While the Union Pacific introduced the first steamliner, the Chicago, Burlington & Quincy Railroad's Zephyr followed soon after with the first lightweight diesel engine and lightweight stainless steel construction that gave the train a distinctive, burnished appearance. The Zephyr line begin with the Pioneer Zephyr in April 1934. The Burlington sent it on an extensive public relations trip, and on May 26 made a nonstop run from Denver to the Century of Progress exhibition in Chicago in only 14 hours. Two years later, the Burlington introduced the Denver Zephyr, pictured here, a pair of 12-car trains for daily service between Chicago and Denver. The trains' 16-hour schedule (including stops) trimmed nearly 10 hours off the fastest steam-powered trip, a remarkable accomplishment. Edward G. Budd Manufacturing Company, Philadelphia, built the Zephyr, the first of many stainless steel passenger trains. Albert G. Dean (1909-2002), a Budd aeronautical engineer who had graduated from Massachusetts Institute of Technology in 1931, designed the distinctive shovel nose front. The design, in fact, borrowed from modern aerodynamics; he and Prof. Shatswell Ober tested models of the train in wind tunnels at MIT. Two architectural firms, Paul P. Cret, Philadelphia, and Holabird & Root, Chicago, created the cars' interiors. Winton built the diesel engine. American Flyer and Lionel immediately issued toy trains. The Zephyrs were a public favorite in the Midwest, conjuring speed and modernity. The appeal extended to a feature-length film, "Silver Streak." The Zephyr was designated an ASME landmark in 1980. Before retiring as Budd's chief engineer of railway design in 1969, Dean also had designed the structure and aerodynamics for the Metroliner.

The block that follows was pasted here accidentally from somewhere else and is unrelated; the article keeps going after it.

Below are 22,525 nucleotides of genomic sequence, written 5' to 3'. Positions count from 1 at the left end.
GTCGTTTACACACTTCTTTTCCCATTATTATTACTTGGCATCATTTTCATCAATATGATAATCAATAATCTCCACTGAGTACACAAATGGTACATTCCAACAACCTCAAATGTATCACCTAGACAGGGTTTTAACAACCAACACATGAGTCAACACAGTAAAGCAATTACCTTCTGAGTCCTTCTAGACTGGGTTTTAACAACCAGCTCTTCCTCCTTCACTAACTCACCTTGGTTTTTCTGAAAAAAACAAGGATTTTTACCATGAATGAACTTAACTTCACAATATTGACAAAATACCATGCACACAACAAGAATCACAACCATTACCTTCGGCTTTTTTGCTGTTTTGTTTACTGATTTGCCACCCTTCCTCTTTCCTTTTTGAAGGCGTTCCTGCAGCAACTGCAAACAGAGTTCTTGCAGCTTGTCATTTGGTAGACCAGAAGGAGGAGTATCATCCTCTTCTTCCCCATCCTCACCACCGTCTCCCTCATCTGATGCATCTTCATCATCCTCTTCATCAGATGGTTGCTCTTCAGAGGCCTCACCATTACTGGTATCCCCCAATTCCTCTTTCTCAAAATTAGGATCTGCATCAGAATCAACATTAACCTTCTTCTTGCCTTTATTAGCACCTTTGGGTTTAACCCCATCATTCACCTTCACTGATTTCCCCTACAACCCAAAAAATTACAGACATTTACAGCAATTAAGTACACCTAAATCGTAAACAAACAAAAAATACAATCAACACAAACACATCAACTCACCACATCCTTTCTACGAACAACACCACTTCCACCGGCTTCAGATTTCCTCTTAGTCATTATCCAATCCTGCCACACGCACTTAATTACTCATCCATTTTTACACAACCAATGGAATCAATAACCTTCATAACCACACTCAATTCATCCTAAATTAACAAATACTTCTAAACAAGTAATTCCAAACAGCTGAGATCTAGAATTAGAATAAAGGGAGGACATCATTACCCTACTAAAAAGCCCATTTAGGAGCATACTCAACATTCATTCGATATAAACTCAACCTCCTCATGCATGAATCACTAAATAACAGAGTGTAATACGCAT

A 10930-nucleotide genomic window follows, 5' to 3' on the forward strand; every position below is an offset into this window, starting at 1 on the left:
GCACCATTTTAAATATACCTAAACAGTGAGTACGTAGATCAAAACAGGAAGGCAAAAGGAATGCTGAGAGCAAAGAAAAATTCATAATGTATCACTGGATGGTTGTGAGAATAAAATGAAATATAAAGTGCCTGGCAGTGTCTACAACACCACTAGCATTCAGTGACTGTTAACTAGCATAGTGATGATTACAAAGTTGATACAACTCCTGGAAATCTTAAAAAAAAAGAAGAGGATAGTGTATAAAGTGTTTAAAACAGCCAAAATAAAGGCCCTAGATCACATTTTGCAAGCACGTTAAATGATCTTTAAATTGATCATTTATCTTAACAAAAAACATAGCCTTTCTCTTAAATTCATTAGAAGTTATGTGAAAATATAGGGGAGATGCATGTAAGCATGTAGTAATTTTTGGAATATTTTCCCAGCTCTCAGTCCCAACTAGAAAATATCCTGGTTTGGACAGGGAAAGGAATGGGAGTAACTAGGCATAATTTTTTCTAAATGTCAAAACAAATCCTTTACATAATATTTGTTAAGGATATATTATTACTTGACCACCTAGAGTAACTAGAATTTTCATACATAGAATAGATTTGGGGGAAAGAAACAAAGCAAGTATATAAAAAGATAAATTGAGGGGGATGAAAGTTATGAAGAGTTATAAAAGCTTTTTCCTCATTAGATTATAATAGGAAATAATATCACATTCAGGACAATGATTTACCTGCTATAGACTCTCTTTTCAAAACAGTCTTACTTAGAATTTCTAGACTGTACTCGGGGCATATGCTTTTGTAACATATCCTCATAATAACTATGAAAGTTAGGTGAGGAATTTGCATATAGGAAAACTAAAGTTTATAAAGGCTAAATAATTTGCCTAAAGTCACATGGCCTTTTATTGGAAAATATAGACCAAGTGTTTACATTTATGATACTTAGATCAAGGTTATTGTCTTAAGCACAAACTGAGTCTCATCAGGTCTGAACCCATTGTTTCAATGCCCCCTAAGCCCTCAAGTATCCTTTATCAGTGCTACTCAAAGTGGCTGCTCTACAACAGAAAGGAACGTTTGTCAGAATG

| next →